Friday, July 20, 2007

al Qaeda Loses Its Grip

No, of course there is no al Qaeda presence in Iraq...

Being thanked by Iraqis:

Late last week while I was visiting Diyala province, a citizen in Baqubah relayed to Colonel Townsend, the Stryker Brigade commander there, “You have liberated us from the hold of al Qaeda.” Baqubah joins a growing list of cities like al Qaim, Haditha, Hit, Ramadi, Habbaniya, Fallujah, Abu Ghraib, and Arab Jabour area that have been liberated from al Qaeda control over the past seven months.

Real Progress:
My observations and the indicators include that the Iraqi people are clearly rejecting al Qaeda and assisting coalition forces and Iraqi force in liberating their towns and villages, large numbers of Sunni tribesmen volunteering for the police as well as the army, a decrease in sectarian violence and displacement of individuals, willingness of armed groups to establish and observe cease-fires with coalition forces and Iraqi security forces.

Some displaced families are returning to their homes; growing confidence and professionalism of the Iraqi army; decreased effectiveness of militias operating in and around Baghdad; an increased sense of security by residents in several different locations inside of Baghdad, in Baqubah, Al Anbar, and specifically the Arab Jabour region; a significant increase in intelligence provided to coalition forces and Iraqi security forces at our joint security stations and combat outposts, as well as Iraqi command-and- control headquarters; improved confidence that the Iraqi people are starting to have more confidence in their own army . As a result, hundreds of extremists are no longer available to terrorize the innocent people; and thousands of Iraqis are better off today than they were just a month ago. Iraqis can be proud of their army and their police, but there’s still some ways to go, and we all know that.

I also want to highlight, though, that the Iraqi security forces do in fact continue to grow and get better. They have shown a willingness to fight and take casualties, which has not always been the case. They have greatly improved their tactical proficiency and have placed more effective command-and-control structures in place, such as the Baghdad Operational Command. Their special operational forces are operating side by side with coalition forces throughout the country.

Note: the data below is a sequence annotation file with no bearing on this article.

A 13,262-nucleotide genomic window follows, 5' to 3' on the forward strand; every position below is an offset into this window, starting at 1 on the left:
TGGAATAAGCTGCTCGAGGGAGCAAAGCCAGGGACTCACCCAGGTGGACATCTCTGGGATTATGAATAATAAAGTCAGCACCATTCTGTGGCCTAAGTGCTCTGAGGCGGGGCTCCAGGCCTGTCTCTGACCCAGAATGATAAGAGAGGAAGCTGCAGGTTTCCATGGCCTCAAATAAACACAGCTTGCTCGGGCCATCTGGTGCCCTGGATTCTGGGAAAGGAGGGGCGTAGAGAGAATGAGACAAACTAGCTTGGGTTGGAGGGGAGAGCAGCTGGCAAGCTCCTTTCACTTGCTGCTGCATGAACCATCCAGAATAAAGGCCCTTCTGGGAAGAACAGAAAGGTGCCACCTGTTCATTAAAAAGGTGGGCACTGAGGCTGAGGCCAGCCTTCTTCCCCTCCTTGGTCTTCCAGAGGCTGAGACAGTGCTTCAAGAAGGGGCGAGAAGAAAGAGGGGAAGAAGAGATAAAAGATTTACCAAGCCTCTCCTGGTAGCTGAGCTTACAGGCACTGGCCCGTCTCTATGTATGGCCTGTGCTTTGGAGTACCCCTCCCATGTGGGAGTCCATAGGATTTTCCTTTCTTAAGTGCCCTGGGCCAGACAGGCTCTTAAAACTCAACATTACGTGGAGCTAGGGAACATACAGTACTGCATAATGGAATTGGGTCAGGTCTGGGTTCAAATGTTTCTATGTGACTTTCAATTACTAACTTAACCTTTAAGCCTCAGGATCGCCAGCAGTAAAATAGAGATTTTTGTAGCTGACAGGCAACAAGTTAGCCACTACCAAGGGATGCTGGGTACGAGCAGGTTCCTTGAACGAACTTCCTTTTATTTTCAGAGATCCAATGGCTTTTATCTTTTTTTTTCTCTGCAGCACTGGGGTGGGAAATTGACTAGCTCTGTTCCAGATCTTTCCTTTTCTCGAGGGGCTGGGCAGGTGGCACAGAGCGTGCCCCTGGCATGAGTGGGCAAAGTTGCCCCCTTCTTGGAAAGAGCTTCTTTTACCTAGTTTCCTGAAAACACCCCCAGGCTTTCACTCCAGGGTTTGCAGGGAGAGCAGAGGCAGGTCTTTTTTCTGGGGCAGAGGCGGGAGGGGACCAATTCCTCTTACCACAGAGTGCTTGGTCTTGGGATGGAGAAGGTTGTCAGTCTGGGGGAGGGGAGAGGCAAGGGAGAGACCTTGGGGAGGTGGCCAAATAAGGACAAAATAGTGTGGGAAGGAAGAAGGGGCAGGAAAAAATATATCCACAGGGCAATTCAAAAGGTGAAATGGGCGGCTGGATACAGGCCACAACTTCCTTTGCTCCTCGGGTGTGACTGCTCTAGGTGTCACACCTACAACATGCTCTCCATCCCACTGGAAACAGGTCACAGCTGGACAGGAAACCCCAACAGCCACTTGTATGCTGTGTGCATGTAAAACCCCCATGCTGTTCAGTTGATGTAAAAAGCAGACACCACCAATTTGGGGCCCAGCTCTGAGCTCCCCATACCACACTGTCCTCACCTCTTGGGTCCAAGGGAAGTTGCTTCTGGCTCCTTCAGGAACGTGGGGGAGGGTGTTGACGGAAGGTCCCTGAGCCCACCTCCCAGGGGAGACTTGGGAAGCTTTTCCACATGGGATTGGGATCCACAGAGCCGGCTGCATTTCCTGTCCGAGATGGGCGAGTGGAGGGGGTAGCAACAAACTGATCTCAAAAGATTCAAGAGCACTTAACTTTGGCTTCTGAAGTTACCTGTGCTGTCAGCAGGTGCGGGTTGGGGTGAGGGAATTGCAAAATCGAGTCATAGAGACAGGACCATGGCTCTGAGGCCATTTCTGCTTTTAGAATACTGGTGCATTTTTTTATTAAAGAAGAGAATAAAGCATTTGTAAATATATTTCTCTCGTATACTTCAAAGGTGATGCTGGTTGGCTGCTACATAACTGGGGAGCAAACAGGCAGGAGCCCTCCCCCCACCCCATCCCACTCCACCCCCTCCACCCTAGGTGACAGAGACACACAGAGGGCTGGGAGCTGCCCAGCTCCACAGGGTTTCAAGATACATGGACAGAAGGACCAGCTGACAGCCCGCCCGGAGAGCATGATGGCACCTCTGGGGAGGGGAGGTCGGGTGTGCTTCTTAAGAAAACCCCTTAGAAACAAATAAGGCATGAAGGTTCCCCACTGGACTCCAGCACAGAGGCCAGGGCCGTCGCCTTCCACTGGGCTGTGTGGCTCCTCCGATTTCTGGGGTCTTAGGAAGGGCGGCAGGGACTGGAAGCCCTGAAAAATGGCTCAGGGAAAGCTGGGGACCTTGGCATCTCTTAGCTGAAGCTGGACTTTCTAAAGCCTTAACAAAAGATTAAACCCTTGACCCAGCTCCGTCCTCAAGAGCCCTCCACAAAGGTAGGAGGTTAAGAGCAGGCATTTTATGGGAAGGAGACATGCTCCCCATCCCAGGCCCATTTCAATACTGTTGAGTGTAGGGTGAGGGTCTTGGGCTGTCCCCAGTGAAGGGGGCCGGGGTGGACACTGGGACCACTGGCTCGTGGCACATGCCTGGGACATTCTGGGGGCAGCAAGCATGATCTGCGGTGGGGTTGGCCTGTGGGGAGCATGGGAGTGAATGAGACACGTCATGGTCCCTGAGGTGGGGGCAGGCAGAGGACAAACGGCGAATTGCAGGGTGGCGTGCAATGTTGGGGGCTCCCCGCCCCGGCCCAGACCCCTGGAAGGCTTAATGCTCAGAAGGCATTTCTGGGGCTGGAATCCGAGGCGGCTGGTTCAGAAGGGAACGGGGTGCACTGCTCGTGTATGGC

Recruiting continues to be strong, and manning of the units continues to increase. Professionalism, discipline and esprit de corps continue to improve. Their ability to conduct independent operations increases and continues to be done across the country.

By the numbers:

To date, we have conducted over 85 battalion-level operations, a 50 percent increase over the same one-month timeframe last year. We’ve fired over 300 precision-guided munitions. Almost 600 caches have been found and cleared, over 1,300 IEDs have been found and cleared, over 25 VBIEDs have been found and cleared and eight vehicle factory borne IED factories have been dismantled. Attacks, casualties and IEDs have all decreased since the start of Phantom Thunder.

Over 175 high-value individuals were either killed or captured since 15 June. These high-value targets include the capture of a suspected senior al Qaeda operative with possible ties to the June 2006 and May 2007 abductions of coalition forces, and the downing of a helicopter in April 2006.

(Courtesy, Pat Dollard.)

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